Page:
YOU ARE HERE: LAT HomeCollections


Meeting the Olympic Challenge

Track Star's Performance Was Solid Gold for Area Schools


Before the Nike ads, the magazine covers and her icon status at the 2000 Summer Olympics, Marion Jones was a Ventura County sports legend, a lightning-fast runner who tore up the tracks at Thousand Oaks and Rio Mesa high schools.

In those heady days for high school sports fans, she also mastered her basketball game and helped lead two teams to the state playoffs.

As Jones, 24, prepares to launch her unprecedented attempt at a gold medal sweep in five track and field events at Sydney's Olympic Stadium this week, former high school teammates and coaches expressed little doubt that the 5-foot-10 lean machine will accomplish her goals.

"She'll rise to meet the challenge; . . . she doesn't like losing," said Heather Hanger, a former Thousand Oaks High School hurdles and relay race champion who ran with Jones when the school's track team won its first division title in 1992. Hanger, 26, now a health teacher and track coach at the high school, predicts that the only pitfalls for Jones will be the 400- and 1,600-meter relays--and that's because she will have to rely on her teammates.

Brian FitzGerald, who coached Jones for two years at Rio Mesa in Oxnard, said her quest for five gold medals looks promising, even though she's not favored to win the long jump.

"If anyone can do it, Marion can," said FitzGerald, 43. "All it takes is one jump to do it."

FitzGerald, now the high school's athletic director and an English teacher, said Jones is a fierce competitor and a fearless athlete.

"She took on all comers," he said. "She wasn't afraid."

Even when she was a freshman, FitzGerald knew she would become the fastest woman in the world, he said.

"She was the best ever--no girl had ever run that fast," he said.

Jones' mother, Marion Toler, moved her daughter from Sherman Oaks to Oxnard in 1989, drawn to Rio Mesa because of its winning record in track. Jones quickly took the sprinting world by storm. Twice, she won the state high school championship in the 100- and 200-meter dashes, leading Rio Mesa to back-to-back division titles.

FitzGerald said he was forced to regularly revise Jones' training plan, because she constantly surpassed her projected peak speeds.

"She was running too fast, too early, but then I'd change it, and she'd run faster," he said.

He doesn't take credit for Jones' status as a world-class athlete, but is clearly proud of having coached her at one time.

"She came into her own as a track athlete when she was with me," FitzGerald said.

Jones transferred to Thousand Oaks High in 1991, her junior year, after disagreements arose over her use of a private coach. FitzGerald said he bears no grudge about their falling out.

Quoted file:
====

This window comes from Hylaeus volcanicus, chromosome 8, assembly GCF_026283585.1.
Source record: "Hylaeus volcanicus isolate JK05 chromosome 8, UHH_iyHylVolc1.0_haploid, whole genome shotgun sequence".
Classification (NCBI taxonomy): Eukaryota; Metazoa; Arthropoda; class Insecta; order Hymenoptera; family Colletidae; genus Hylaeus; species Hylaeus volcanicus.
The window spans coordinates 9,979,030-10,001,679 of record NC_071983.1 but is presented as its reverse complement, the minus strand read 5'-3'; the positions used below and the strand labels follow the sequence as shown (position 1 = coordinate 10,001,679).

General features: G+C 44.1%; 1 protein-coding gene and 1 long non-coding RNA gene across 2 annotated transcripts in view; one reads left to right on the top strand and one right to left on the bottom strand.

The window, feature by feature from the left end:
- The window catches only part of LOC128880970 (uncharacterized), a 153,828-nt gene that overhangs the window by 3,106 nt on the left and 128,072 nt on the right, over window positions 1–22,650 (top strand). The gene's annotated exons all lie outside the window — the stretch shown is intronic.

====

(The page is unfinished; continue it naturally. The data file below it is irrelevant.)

With her private coach assisting at the Thousand Oaks track team's workouts, Jones won two more titles in the 100- and 200-meter state championships.

But by then, the allure of Olympic competition had begun to draw Jones beyond high school sports. With a shot at making the 1992 team, her coach pulled her out of the 1,600-meter relay at the high school state championships to keep her fresh for Olympic trials.

The move, Hanger said, might have cost the division-winning team a state title.

"I didn't blame her," said Hanger, a Camarillo resident. "[The private coach] was trying to protect her legs."

Art Green, the former Thousand Oaks High track team coach, also said he understood the decision.

"We had a dream season [that year], and we only had a problem right at the end. It didn't take away from anything," he said.

At age 16, Jones was expected to qualify as an alternate in the 400-meter relay, but she chose not to attend the training camp before the 1992 Summer Games held in Barcelona, Spain.

Green stays in loose contact with Jones, since she graduated from Thousand Oaks High in 1993. He has traveled to some of her competitions, including the 1997 world championships in Athens, where she won her first world title in the 100-meter.

Green was unable to travel to Australia to watch Jones in person, but said the American track and field team will make for great live competition.

"It's one of our strongest teams," Green said. "When all the Americans are in the stands waving flags, it's incredible. And it really gets the athletes excited."


Green said he doubts that Jones will get much sleep in the days leading up to her events.

"She gets so excited inside, because she loves to compete," he said. "That's how she got so far."

At Thousand Oaks, she practiced sprints with the boys team, because she required the challenge, both mentally and physically.

"She definitely raced them, and sometimes she would beat them," said Green, 47, who coached track for 24 years--17 of them at Thousand Oaks.

Jones also played basketball at Thousand Oaks, learning the moves she later used at the University of North Carolina, when she helped the team win the 1994 NCAA women's title.

The Thousand Oaks girls basketball team won the division title in Jones' junior year and placed second the next year.

Los Angeles Times Articles